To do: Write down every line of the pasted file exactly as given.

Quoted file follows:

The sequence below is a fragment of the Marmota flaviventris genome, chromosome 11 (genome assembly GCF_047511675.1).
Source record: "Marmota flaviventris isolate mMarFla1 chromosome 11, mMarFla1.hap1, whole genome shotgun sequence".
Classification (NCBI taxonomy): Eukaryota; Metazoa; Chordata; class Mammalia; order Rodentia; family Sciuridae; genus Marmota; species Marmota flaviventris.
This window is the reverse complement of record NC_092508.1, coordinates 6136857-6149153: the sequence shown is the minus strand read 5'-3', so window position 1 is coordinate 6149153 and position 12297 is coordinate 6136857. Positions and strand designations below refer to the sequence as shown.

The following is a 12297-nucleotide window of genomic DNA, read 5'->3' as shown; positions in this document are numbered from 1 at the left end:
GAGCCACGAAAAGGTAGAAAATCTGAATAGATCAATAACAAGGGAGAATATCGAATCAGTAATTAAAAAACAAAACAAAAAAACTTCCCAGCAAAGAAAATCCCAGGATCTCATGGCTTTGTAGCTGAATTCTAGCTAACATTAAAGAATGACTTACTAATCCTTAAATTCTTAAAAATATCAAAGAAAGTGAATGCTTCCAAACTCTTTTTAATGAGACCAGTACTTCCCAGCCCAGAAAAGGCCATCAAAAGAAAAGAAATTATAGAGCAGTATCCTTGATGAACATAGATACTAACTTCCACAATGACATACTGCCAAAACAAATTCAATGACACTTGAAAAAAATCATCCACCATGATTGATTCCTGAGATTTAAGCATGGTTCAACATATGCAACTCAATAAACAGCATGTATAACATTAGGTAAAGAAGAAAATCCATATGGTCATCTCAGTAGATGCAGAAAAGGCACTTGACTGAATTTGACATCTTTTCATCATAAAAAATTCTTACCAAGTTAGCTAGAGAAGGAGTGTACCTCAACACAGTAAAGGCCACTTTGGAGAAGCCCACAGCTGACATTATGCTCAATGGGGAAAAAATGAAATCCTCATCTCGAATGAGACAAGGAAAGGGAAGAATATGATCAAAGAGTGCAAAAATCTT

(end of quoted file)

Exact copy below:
The sequence below is a fragment of the Marmota flaviventris genome, chromosome 11 (genome assembly GCF_047511675.1).
Source record: "Marmota flaviventris isolate mMarFla1 chromosome 11, mMarFla1.hap1, whole genome shotgun sequence".
Classification (NCBI taxonomy): Eukaryota; Metazoa; Chordata; class Mammalia; order Rodentia; family Sciuridae; genus Marmota; species Marmota flaviventris.
This window is the reverse complement of record NC_092508.1, coordinates 6136857-6149153: the sequence shown is the minus strand read 5'-3', so window position 1 is coordinate 6149153 and position 12297 is coordinate 6136857. Positions and strand designations below refer to the sequence as shown.

The following is a 12297-nucleotide window of genomic DNA, read 5'->3' as shown; positions in this document are numbered from 1 at the left end:
GAGCCACGAAAAGGTAGAAAATCTGAATAGATCAATAACAAGGGAGAATATCGAATCAGTAATTAAAAAACAAAACAAAAAAACTTCCCAGCAAAGAAAATCCCAGGATCTCATGGCTTTGTAGCTGAATTCTAGCTAACATTAAAGAATGACTTACTAATCCTTAAATTCTTAAAAATATCAAAGAAAGTGAATGCTTCCAAACTCTTTTTAATGAGACCAGTACTTCCCAGCCCAGAAAAGGCCATCAAAAGAAAAGAAATTATAGAGCAGTATCCTTGATGAACATAGATACTAACTTCCACAATGACATACTGCCAAAACAAATTCAATGACACTTGAAAAAAATCATCCACCATGATTGATTCCTGAGATTTAAGCATGGTTCAACATATGCAACTCAATAAACAGCATGTATAACATTAGGTAAAGAAGAAAATCCATATGGTCATCTCAGTAGATGCAGAAAAGGCACTTGACTGAATTTGACATCTTTTCATCATAAAAAATTCTTACCAAGTTAGCTAGAGAAGGAGTGTACCTCAACACAGTAAAGGCCACTTTGGAGAAGCCCACAGCTGACATTATGCTCAATGGGGAAAAAATGAAATCCTCATCTCGAATGAGACAAGGAAAGGGAAGAATATGATCAAAGAGTGCAAAAATCTT